The Centers for Medicare and Medicaid Service is in a position to realign and leverage their considerable resources to support creating new solutions that bring personal health data into the 21st century for improving health and wellbeing.

(Alas, I have no pictures other than the entry doors into the West Wing because all electronic devices were placed in lockers in the West Wing lobby.)

In the days following this meeting, the White House announced the launch of the MyHealthEData Initiative to enable a system in which patients have control of their data and can be assured it will follow them to each of their healthcare providers.

It is always a privilege for me to represent PatientsLikeMe and to ensure our members have a voice at many tables — including one at the White House. I am especially pleased to see that the MyHealtheData Initiative aligns with the patient first perspective I delivered on behalf of the PatientsLikeMe community in the Roosevelt Room of the White House just a few days before.

Want to learn more about raising the patient voice? Join PatientsLikeMe today to connect with more than 600,000 members living with health conditions!

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Sharing Is A Right As Well

Posted June 11th, 2009 by

We do not live our lives alone. We live our lives in collaboration with others. We communicate our needs and our goals, and together we work to achieve them. This is exceptionally true for families and individuals dealing with illness. Whether you’re dealing with depression, or pain, or perhaps the fear and stigma of HIV, or the impairment that comes from MS, Parkinson’s or ALS, what helps us the most is when those around us reach out and share their support and advice.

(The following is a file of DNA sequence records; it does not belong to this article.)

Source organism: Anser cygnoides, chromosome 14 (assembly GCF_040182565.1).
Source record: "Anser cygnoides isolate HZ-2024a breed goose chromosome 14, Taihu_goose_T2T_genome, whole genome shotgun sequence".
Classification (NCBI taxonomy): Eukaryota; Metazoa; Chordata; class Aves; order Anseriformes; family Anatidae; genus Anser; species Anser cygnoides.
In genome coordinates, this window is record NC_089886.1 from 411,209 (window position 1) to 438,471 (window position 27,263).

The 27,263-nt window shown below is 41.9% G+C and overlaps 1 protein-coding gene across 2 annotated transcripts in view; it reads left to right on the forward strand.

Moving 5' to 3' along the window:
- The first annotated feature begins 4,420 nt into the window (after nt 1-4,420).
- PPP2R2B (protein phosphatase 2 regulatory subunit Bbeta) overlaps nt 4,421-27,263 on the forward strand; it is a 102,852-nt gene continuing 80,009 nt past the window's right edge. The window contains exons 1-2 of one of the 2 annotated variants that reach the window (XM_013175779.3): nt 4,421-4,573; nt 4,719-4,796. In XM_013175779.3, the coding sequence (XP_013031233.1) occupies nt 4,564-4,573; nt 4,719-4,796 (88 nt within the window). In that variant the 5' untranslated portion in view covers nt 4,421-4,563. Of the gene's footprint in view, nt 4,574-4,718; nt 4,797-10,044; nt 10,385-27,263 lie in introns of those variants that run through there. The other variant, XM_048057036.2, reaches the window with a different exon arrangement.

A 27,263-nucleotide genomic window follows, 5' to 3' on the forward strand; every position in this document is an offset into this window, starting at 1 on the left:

You would think that your ability to share would be as much your right as speech, but is it? It’s not clear that is true in healthcare today, nor is it clear that such a right will be protected tomorrow. Privacy is also a right – a right to not share what you do not want shared. It’s a fair and just expectation that the doctors and clinicians you employ to support you in your illness will not share your information without your permission. Today, I fear that privacy has become much more than a right; it has become a goal. When that happens, people begin to find ways to make it difficult to share in the name of privacy.

More than once we have been asked by people in the medical system whether patients are allowed to share information with each other like they do on PatientsLikeMe. In fact, in some countries you can read their rules in a certain way and reasonably deduce that this type of sharing is not allowed. It is vitally important that we do not let this become a reality in the U.S.  There are some that would take away your right to share because they do not believe you are competent to weigh the risks and benefits of sharing, and make a sound decision. Imagine being forced to sign a document before you email a friend on PatientsLikeMe with a question about a symptom? This could be a possible consequence of ill intentioned privacy legislation.

We are working to ensure that sharing is preserved as a right. We know that you share with us, and each other, because you trust that we will do the right thing with that knowledge. At PatientsLikeMe, we are working hard to ensure we earn your trust every step of the way. To do this, we focus our energies on ways to help discover new things about each disease here and support the research system. We do this in the spirit of openness espoused in our Openness Philosophy. We work to be transparent about our business model and our decisions, and try to be accessible to you to answer your questions as you participate in our communities.